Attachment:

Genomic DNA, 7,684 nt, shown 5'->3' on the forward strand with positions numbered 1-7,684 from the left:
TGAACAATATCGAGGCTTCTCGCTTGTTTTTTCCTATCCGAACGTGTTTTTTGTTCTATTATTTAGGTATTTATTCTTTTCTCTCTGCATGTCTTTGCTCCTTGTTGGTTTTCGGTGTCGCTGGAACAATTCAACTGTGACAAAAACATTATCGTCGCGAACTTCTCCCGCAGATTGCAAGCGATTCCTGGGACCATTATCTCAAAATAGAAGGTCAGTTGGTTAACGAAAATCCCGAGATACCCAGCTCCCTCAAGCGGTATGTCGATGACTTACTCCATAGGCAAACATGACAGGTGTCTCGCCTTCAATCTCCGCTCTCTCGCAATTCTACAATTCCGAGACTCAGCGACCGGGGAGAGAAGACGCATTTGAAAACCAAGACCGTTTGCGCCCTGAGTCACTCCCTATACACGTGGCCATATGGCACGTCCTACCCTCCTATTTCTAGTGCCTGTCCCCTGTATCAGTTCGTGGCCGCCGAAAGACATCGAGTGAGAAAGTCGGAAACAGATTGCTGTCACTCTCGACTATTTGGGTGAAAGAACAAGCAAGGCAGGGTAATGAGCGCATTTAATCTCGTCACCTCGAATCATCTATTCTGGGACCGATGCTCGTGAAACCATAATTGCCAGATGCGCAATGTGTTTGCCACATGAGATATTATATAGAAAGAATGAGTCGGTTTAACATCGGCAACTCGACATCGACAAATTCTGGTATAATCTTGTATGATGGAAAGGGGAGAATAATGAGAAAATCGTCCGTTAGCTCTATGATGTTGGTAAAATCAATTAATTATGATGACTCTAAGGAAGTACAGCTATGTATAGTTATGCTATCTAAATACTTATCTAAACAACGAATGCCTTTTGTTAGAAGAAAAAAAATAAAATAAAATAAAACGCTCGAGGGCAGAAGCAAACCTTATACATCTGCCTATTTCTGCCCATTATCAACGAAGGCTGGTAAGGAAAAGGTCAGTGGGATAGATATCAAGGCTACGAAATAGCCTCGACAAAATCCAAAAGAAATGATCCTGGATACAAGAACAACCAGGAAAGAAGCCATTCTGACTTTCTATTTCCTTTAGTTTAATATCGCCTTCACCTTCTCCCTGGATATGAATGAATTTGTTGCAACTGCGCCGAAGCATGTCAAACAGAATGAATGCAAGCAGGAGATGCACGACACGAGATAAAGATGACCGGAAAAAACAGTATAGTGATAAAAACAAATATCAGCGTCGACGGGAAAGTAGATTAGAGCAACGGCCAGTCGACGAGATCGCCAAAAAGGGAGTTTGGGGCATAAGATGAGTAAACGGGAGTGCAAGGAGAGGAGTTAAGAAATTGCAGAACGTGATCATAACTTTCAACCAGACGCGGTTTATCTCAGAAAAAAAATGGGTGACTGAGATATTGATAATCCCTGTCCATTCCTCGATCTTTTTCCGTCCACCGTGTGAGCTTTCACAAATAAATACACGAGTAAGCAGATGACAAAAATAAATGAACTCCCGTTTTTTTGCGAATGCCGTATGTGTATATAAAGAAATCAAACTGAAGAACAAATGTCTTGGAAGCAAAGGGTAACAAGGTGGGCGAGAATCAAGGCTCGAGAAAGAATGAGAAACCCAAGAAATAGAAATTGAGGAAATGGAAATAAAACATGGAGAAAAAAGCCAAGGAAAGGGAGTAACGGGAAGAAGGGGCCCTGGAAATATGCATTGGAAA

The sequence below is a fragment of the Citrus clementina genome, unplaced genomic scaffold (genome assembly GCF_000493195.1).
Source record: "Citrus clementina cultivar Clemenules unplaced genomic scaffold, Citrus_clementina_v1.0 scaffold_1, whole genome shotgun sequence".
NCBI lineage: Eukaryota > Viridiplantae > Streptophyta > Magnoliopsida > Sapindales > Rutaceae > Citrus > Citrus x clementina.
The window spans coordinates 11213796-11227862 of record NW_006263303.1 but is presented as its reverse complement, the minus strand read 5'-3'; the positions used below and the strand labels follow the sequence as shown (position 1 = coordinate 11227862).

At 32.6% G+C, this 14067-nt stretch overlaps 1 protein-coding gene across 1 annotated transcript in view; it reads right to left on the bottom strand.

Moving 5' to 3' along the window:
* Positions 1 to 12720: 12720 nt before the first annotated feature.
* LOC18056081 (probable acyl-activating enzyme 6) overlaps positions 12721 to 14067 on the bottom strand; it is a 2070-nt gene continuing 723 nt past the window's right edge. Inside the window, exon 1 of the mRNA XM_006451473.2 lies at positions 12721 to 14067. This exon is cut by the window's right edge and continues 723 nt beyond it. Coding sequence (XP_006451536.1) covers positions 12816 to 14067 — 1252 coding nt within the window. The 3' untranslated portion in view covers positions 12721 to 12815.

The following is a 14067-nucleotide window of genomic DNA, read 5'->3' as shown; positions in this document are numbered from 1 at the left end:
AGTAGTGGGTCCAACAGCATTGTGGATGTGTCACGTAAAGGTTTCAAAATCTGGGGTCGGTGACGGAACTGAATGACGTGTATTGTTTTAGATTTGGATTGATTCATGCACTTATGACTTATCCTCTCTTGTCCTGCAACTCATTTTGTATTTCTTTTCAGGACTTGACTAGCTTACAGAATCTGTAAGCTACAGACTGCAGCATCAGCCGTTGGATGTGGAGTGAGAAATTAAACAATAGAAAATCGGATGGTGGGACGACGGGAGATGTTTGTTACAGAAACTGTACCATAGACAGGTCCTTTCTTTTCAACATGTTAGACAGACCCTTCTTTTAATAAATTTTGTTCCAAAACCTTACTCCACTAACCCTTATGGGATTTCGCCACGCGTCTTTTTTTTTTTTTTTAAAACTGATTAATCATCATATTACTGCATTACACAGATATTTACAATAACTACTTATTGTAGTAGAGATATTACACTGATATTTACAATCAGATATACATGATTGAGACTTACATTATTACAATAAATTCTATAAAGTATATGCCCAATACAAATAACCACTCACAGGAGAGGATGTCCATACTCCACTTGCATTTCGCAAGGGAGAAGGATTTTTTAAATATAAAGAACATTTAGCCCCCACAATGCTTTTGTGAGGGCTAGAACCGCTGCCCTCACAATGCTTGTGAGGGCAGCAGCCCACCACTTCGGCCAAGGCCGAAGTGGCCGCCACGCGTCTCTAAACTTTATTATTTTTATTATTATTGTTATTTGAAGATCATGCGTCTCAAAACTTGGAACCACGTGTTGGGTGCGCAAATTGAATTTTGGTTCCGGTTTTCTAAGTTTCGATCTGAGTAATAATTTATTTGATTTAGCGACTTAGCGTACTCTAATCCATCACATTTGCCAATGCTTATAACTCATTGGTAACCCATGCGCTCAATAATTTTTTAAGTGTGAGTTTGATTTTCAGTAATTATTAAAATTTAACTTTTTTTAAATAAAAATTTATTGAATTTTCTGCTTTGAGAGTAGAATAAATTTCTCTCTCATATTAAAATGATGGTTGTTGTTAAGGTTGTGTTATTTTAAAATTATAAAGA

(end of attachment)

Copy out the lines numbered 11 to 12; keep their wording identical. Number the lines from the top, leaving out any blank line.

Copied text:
The following is a 14067-nucleotide window of genomic DNA, read 5'->3' as shown; positions in this document are numbered from 1 at the left end:
AGTAGTGGGTCCAACAGCATTGTGGATGTGTCACGTAAAGGTTTCAAAATCTGGGGTCGGTGACGGAACTGAATGACGTGTATTGTTTTAGATTTGGATTGATTCATGCACTTATGACTTATCCTCTCTTGTCCTGCAACTCATTTTGTATTTCTTTTCAGGACTTGACTAGCTTACAGAATCTGTAAGCTACAGACTGCAGCATCAGCCGTTGGATGTGGAGTGAGAAATTAAACAATAGAAAATCGGATGGTGGGACGACGGGAGATGTTTGTTACAGAAACTGTACCATAGACAGGTCCTTTCTTTTCAACATGTTAGACAGACCCTTCTTTTAATAAATTTTGTTCCAAAACCTTACTCCACTAACCCTTATGGGATTTCGCCACGCGTCTTTTTTTTTTTTTTTAAAACTGATTAATCATCATATTACTGCATTACACAGATATTTACAATAACTACTTATTGTAGTAGAGATATTACACTGATATTTACAATCAGATATACATGATTGAGACTTACATTATTACAATAAATTCTATAAAGTATATGCCCAATACAAATAACCACTCACAGGAGAGGATGTCCATACTCCACTTGCATTTCGCAAGGGAGAAGGATTTTTTAAATATAAAGAACATTTAGCCCCCACAATGCTTTTGTGAGGGCTAGAACCGCTGCCCTCACAATGCTTGTGAGGGCAGCAGCCCACCACTTCGGCCAAGGCCGAAGTGGCCGCCACGCGTCTCTAAACTTTATTATTTTTATTATTATTGTTATTTGAAGATCATGCGTCTCAAAACTTGGAACCACGTGTTGGGTGCGCAAATTGAATTTTGGTTCCGGTTTTCTAAGTTTCGATCTGAGTAATAATTTATTTGATTTAGCGACTTAGCGTACTCTAATCCATCACATTTGCCAATGCTTATAACTCATTGGTAACCCATGCGCTCAATAATTTTTTAAGTGTGAGTTTGATTTTCAGTAATTATTAAAATTTAACTTTTTTTAAATAAAAATTTATTGAATTTTCTGCTTTGAGAGTAGAATAAATTTCTCTCTCATATTAAAATGATGGTTGTTGTTAAGGTTGTGTTATTTTAAAATTATAAAGA